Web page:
Throughout my years, I’ve learned the importance of acceptance. Taking everything life throws at me, no matter how unfair – the good, the bad, and the ugly. Acceptance not only allows us to fight through whatever situation we face, but it also allows us to heal after the fact. We don’t waste precious energy mulling over the negatives but redirect our spirit towards achieving a healthy resolution instead.

But while we are in the tough times, how can we best support and nurture our loving selves? How can you find the inner strength to remind yourself that you are strong, you were born fighting, and you can get through anything, when staring in the face of adversity? A great method of boosting positive energy and creating good vibrations is by being your own cheerleader… cheer for yourself, loudly, proudly, and often!

These words of positive encouragement and loving support directed at ourselves are known as positive affirmations, and they can lead to improved mood and self-esteem, a reduction in symptoms of depression and anxiety, and an overall sense of better well-being, helping us feel more in control of your life.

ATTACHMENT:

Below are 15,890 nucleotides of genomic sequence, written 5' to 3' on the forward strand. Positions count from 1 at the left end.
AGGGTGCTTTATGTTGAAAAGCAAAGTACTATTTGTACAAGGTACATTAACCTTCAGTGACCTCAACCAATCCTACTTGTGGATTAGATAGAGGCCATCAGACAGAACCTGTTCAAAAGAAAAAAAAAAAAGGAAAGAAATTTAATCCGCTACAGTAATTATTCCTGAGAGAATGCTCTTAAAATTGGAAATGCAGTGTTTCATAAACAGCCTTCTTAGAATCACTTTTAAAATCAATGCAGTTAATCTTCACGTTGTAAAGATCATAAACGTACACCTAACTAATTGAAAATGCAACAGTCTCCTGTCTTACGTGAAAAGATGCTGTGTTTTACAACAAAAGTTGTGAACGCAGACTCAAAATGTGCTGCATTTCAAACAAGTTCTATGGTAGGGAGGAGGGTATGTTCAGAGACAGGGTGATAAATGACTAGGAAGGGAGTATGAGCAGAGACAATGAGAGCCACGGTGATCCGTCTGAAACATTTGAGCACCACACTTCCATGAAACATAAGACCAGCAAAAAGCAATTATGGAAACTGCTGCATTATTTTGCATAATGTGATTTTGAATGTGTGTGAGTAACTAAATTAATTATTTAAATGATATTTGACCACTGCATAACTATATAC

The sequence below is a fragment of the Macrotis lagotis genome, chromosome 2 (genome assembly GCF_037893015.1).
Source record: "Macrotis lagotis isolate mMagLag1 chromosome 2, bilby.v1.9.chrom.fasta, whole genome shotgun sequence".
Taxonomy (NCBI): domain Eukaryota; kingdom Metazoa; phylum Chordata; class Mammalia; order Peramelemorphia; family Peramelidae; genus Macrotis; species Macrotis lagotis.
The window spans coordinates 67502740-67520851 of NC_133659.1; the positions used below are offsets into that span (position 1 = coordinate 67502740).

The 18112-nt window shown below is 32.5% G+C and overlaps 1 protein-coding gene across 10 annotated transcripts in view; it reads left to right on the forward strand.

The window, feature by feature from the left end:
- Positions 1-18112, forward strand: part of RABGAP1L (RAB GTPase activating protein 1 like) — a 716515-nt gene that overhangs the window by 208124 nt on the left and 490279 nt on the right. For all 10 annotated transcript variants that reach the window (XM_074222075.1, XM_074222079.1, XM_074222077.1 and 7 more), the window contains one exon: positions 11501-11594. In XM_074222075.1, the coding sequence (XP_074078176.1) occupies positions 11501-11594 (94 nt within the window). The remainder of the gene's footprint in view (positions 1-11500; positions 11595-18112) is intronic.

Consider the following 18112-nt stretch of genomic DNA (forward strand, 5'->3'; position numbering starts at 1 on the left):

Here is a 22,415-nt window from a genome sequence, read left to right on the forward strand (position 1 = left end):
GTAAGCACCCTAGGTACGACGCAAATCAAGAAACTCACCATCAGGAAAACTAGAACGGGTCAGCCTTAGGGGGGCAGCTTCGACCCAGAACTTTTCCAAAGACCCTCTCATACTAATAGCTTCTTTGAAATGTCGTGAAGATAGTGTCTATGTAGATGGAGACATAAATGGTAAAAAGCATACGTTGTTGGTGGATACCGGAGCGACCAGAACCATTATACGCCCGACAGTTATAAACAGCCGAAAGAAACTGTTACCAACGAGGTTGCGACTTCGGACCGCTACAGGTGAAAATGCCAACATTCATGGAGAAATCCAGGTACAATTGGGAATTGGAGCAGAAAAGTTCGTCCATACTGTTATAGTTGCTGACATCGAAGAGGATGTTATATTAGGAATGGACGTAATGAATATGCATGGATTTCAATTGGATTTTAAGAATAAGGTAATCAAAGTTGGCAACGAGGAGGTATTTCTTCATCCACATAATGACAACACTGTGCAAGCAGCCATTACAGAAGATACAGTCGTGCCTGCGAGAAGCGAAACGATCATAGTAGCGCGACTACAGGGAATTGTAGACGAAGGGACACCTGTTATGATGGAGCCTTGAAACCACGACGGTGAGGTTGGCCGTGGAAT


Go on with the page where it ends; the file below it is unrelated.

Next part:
If you’re not sure where to start in the face of adversity, try saying quietly to yourself?

  • “I accept and welcome my thoughts and emotions.”
  • “I believe in my power and strength to overcome this.”
  • “All I can do is my best.”

 

But do positive affirmations really work?

 The answer is a simple ‘Yes’. https://www.healthline.com/health/mental-health/do-affirmations-work

 

Neuroplasticity is the answer!

‘Neuroplasticity’ is a term used to describe our brains’ ability to adapt throughout our lives. Normally, our brain is used to reacting to a stressful setback or frustrating situation one certain way, but we can train our brains to react to them differently.

According to psychologist Marney A. White, sometimes our brains can get a little mixed up on the difference between reality and imagination, which can be surprisingly useful for us. If we regularly repeat to ourselves positive affirmations like those listed above, we can encourage our brains to take these positive affirmations as fact.

Research shows (https://www.ncbi.nlm.nih.gov/pmc/articles/PMC4343089/) that people who practiced positive affirmations had more activity in the region of the brain associated with emotional regulation and, most importantly, self-perception. So cheering for yourself will work… and you will eventually believe in yourself!